November 15, 2012

Chris McDonald: Durable, dependable, consistent

EAST LANSING - It's not that Chris McDonald was refusing to talk about himself and his five seasons at Michigan State, it's just that he's never been used to it.

And why would he be?

He's an interior lineman, who leaves the field with a dirty uniform and with a helmet that displays enough scratches and chips to make it look like someone was just scrapping it along the sidewalk.

So when he was asked to sum up a career at MSU that will see him depart as part of a 13-member senior class he chose to do what he's always done in three previous seasons as the Spartans stalwart at right guard, talk about the team and its chances to close out what has become a difficult season, on a strong note.

"We're 2-4 on our home field and that hurts,'' McDonald said. "I want to go out with a win at home, my last time playing, and I think we're coming out in practice with everybody knowing we want to win this one. You look at the beginning of the season and you didn't think we were going to be 5-5. We had a higher expectations but I wouldn't change anything. I love these guys and I still think we're a good football team so we're just thinking about these last two games and trying to win them.''

When McDonald and the Spartans (5-5, 2-4 Big Ten) take the field at noon against Northwestern (7-3, 3-3) in the final home game of the season, the 6-foot-5, nearly 300-pound McDonald will be part of a 2012 group that will boast the second-most wins ever by a senior class - 33 and hopefully counting.

And that's one of the reasons he will allow himself a moment or two as he takes his last walk out of the tunnel at Spartan Stadium. Moments he said he tried to enjoy every week during his last season.

"I did that every week, I (always tried) to take it in but yes, I'm going to take a little more time and think about it when we do our walk across the field, maybe take a little moment and stand around there because it is going to be my last time in the uniform with the Green and White on.''

And while McDonald, an honorable mention All-Big Ten selection by the media as a junior, downplayed his role in the success of the Spartans offense, there are some noteworthy individual accomplishments that define who McDonald is and has become since that redshirt season of 2008.

In a season of turmoil on an offensive line that was at times decimated by injuries, McDonald is the only offensive lineman to have started and played in every game this season.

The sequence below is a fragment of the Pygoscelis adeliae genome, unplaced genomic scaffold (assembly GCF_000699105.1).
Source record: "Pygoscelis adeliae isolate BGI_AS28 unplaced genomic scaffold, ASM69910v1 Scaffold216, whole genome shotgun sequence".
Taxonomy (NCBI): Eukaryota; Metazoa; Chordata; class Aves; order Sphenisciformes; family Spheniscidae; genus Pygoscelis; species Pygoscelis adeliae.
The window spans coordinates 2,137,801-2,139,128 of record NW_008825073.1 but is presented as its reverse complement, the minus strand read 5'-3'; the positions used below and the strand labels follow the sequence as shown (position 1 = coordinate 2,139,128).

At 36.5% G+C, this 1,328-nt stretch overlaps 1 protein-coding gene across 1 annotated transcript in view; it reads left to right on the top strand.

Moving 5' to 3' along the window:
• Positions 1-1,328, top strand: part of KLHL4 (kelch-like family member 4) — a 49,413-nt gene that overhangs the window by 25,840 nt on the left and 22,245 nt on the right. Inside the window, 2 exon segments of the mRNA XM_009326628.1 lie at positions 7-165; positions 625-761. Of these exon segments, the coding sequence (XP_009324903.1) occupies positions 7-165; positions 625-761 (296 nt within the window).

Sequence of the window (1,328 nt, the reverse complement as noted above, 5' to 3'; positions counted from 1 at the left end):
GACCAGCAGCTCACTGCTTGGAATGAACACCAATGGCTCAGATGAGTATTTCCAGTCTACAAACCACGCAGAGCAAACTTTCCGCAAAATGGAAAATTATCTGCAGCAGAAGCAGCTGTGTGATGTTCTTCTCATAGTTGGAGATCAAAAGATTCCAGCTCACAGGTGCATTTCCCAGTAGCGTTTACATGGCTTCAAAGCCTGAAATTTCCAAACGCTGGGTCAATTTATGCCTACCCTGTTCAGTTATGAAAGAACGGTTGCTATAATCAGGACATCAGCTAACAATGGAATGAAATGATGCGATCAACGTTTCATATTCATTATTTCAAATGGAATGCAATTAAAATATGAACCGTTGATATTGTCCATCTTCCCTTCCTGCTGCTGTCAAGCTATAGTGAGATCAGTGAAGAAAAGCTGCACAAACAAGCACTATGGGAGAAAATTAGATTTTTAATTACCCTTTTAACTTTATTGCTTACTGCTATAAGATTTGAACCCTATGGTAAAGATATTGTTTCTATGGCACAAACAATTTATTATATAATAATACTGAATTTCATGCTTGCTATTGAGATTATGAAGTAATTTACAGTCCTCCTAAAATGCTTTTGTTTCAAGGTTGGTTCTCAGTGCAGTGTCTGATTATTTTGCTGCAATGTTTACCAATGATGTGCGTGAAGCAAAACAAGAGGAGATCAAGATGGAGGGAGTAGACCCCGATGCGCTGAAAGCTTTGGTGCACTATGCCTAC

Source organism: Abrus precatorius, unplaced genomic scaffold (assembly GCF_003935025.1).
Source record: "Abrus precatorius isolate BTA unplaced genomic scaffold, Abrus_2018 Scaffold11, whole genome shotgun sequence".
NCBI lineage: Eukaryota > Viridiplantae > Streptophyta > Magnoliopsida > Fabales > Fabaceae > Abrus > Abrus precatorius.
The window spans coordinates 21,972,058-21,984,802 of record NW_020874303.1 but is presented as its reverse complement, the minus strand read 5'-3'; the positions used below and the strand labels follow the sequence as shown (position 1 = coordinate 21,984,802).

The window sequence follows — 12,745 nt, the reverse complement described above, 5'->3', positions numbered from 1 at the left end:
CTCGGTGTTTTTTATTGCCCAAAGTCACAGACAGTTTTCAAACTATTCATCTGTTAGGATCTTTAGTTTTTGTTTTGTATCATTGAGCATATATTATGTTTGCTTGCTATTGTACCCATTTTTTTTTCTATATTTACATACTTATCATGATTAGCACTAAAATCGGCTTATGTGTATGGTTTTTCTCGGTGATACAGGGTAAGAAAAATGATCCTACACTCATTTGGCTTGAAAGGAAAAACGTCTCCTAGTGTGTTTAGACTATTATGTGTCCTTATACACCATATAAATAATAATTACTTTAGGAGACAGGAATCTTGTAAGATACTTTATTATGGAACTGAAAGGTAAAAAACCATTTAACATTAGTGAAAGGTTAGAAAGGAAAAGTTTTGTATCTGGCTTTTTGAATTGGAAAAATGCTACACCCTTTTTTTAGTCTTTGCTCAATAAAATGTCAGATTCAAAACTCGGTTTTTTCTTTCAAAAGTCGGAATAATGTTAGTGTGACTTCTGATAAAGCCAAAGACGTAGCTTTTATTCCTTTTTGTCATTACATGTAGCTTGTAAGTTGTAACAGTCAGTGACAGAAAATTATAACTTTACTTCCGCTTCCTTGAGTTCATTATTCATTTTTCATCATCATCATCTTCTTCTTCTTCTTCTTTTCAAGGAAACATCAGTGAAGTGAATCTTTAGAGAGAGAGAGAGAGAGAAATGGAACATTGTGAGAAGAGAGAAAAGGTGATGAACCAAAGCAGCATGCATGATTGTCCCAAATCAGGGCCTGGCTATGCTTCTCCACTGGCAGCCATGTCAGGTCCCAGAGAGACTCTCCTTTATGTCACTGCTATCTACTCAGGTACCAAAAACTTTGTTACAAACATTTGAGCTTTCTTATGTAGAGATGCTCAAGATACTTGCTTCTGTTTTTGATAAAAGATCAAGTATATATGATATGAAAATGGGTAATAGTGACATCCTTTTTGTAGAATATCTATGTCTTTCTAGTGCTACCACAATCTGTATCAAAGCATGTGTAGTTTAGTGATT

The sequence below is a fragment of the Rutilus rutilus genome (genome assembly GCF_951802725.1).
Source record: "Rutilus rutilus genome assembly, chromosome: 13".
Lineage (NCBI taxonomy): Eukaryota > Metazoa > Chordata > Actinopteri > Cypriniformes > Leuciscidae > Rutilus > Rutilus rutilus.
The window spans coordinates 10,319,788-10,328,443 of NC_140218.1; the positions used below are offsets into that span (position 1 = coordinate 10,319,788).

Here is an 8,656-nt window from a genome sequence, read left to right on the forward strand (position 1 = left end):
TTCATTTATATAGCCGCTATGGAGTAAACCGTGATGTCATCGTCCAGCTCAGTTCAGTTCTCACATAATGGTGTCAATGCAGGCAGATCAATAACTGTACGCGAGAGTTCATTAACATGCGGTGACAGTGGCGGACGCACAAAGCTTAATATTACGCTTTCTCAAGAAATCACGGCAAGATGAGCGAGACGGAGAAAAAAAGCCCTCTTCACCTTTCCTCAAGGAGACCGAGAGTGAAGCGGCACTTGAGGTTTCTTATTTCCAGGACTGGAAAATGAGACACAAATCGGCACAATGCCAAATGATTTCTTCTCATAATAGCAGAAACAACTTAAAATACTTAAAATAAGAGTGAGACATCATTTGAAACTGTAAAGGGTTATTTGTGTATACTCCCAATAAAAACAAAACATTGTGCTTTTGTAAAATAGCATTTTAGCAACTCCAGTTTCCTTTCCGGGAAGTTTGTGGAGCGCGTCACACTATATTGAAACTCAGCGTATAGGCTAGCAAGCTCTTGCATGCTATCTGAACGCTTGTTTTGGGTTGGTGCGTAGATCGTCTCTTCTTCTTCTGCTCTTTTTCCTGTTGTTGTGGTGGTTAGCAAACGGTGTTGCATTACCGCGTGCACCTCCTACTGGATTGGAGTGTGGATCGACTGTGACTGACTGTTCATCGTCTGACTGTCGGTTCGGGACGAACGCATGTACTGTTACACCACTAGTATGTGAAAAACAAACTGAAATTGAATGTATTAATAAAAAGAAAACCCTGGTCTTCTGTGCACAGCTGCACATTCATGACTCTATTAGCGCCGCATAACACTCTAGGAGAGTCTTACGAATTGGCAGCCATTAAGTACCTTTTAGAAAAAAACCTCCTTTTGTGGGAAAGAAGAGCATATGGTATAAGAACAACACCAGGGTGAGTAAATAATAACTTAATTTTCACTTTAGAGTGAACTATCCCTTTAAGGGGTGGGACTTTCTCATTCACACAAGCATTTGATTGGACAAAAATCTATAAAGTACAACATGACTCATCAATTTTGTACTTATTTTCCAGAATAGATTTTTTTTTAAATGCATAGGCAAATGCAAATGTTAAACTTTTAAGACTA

In the process, he has set a standard for durability and dependability by playing in 40 career games, which has included 36 starts and a team-best 27 straight at right guard.

Despite those impressive individual numbers at a very demanding position, he once again chose to deliver a positive message about the team, rather than acknowledge his own contributions to that success.

"As a team, I just want us to be as one of those teams that didn't give up,'' he said. "We kept on fighting even when we went through adversity. That we ended the season 8-5 after going to a bowl game.''

McDonald may have been reluctant to talk about himself but junior running back Le'Veon Bell, who has been one of the recipients of McDonald's hard work in the trenches, almost had to be muzzled as he heaped praise upon one of his favorite lineman.

"He's a tough guy, a true Spartan and I thank that man everyday,'' said Bell, who has gained 1,249 yards and scored 10 touchdowns behind McDonald and the other big boys up front. "I going to miss him when he leaves and I just want to make sure I do everything I can to send him out the right way on Saturday. He just makes plays up front as a lineman for me. He does everything for me and I can't do much without him so I want to see him out right.''

While Bell did a nice job of stating his reverence for McDonald's accomplishments, the Sterling Heights native may have summed up his career best when he put his legacy in perspective. A legacy that he always celebrated first as a teammate before talking about himself and his contributions.

"Personally, I want to be remembered as one of those guys that loved the game, that came after it every day. A guy just putting his hand on the ground and just going after it. And if someone said they needed help or a tough player, they'd think of me.''

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